Sunday, December 19, 2010

How Not to Build A Big Ball of Mud

If you are a software developer or architect, in addition to the ever changing business requirements, you also need to deal with the myriad of application development frameworks and design patterns out there. There are frameworks for: the User Interface (UI), Dependency Injection (DI), Aspect Oriented Programming (AOP), and Object-Relational Mapping (ORM). On top of that, you will probably need a web services framework and perhaps an Enterprise Service Bus (ESB) if you need to integrate applications. As an architect, you also need to keep an eye on scalability, availability, security, usability, industry standards, and government regulations.

In such an environment, the lack of a disciplined approach to software architecture can quickly lead to a Big Ball of Mud. In a paper presented in 1997 at the Fourth Conference on Patterns Languages of Programs, Brian Foote and Joseh Yoder describe the Big Ball of Mud:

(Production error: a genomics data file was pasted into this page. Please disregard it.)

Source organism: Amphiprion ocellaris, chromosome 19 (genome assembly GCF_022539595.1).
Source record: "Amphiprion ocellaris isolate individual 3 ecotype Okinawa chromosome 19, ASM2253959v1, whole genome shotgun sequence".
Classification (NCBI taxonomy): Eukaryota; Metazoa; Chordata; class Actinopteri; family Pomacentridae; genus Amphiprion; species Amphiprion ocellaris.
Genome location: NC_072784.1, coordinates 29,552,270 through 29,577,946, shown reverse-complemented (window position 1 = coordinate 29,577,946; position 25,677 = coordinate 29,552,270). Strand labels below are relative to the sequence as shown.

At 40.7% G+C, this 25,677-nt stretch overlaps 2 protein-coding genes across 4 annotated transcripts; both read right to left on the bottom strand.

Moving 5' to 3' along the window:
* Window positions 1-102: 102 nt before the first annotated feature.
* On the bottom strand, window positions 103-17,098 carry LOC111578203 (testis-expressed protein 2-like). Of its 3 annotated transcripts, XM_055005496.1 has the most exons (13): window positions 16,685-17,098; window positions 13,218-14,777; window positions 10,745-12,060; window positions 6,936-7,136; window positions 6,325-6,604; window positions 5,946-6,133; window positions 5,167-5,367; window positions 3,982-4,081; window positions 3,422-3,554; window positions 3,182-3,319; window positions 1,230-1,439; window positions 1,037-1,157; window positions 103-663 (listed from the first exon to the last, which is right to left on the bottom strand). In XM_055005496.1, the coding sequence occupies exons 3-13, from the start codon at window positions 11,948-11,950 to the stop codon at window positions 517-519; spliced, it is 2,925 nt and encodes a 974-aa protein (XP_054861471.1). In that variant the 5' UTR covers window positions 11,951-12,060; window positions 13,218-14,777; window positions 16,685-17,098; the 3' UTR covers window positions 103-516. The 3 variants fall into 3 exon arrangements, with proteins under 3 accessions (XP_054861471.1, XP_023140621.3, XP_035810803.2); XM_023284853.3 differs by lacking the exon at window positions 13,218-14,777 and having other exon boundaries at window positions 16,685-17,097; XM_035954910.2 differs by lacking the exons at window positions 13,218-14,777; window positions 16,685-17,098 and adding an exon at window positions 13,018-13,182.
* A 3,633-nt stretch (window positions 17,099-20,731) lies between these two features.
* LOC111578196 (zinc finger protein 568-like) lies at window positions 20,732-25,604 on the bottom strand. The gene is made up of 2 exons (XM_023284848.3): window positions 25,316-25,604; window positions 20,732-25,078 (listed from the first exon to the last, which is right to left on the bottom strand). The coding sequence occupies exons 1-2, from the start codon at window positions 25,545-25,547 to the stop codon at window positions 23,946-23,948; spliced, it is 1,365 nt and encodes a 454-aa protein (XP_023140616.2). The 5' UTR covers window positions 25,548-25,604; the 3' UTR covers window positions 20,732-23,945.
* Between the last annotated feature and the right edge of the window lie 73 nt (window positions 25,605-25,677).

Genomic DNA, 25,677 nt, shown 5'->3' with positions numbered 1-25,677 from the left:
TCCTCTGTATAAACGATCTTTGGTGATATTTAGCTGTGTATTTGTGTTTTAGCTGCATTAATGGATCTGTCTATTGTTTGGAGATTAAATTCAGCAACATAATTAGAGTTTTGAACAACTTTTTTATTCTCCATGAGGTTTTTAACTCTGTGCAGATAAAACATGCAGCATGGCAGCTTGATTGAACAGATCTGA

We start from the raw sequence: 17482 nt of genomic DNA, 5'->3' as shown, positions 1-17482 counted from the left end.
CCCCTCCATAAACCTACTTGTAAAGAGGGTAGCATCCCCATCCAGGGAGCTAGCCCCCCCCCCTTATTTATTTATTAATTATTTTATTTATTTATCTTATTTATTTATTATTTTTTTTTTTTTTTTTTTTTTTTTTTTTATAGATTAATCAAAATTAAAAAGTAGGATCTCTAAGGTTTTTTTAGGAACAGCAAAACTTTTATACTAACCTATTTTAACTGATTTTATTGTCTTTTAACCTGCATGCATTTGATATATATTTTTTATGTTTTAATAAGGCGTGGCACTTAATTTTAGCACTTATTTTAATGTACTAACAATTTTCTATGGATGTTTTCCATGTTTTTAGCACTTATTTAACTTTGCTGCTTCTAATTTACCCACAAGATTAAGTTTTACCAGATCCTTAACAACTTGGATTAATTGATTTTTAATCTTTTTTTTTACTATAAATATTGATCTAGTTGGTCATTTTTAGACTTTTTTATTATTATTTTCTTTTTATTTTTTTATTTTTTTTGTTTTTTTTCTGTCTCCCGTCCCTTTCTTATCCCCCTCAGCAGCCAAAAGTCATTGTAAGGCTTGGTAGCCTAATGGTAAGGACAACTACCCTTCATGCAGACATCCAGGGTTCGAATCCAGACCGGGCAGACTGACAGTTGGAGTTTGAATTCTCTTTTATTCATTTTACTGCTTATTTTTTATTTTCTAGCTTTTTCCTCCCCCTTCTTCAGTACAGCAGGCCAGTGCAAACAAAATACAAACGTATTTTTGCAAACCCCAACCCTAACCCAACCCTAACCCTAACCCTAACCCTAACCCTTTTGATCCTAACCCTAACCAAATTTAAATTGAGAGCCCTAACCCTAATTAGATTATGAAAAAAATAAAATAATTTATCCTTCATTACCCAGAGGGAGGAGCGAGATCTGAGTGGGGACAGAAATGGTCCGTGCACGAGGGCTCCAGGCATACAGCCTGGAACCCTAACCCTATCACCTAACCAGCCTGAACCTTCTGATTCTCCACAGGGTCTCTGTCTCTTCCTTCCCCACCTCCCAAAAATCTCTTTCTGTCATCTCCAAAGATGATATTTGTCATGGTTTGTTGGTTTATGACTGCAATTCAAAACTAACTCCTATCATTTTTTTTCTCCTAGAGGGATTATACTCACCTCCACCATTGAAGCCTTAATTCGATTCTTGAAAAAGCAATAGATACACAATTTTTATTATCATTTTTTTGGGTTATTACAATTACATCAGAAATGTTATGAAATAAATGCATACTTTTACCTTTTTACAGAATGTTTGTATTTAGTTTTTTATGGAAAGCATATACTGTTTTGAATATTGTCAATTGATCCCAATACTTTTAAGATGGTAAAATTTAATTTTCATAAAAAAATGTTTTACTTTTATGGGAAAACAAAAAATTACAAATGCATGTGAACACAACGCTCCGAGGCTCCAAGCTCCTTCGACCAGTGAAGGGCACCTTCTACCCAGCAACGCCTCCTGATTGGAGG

A BIG BALL OF MUD is haphazardly structured, sprawling, sloppy, duct-tape and bailing wire, spaghetti code jungle. We’ve all seen them. These systems show unmistakable signs of unregulated growth, and repeated, expedient repair. Information is shared promiscuously among distant elements of the system, often to the point where nearly all the important information becomes global or duplicated. The overall structure of the system may never have been well defined. If it was, it may have eroded beyond recognition. Programmers with a shred of architectural sensibility shun these quagmires. Only those who are unconcerned about architecture, and, perhaps, are comfortable with the inertia of the day-to-day chore of patching the holes in these failing dikes, are content to work on such systems.

The Big Ball of Mud remains the most pervasive architecture today. Note that these problems can be exacerbated by an agile software development approach that leaves little or no room for design and strategic thinking (see my previous post on software architecture documentation in agile projects).

Domain Driven Design (DDD) is a set of patterns that have been introduced by Eric Evans in his book entitled: "Domain-Driven Design: Tackling Complexity in the Heart of Software". I won't go into the details of what those patterns are. I do recommend that you read the book and there are other free DDD resources on the web as well. However, I will share with you some key DDD principles that have been helpful to me in wrapping my head around software architecture complexity: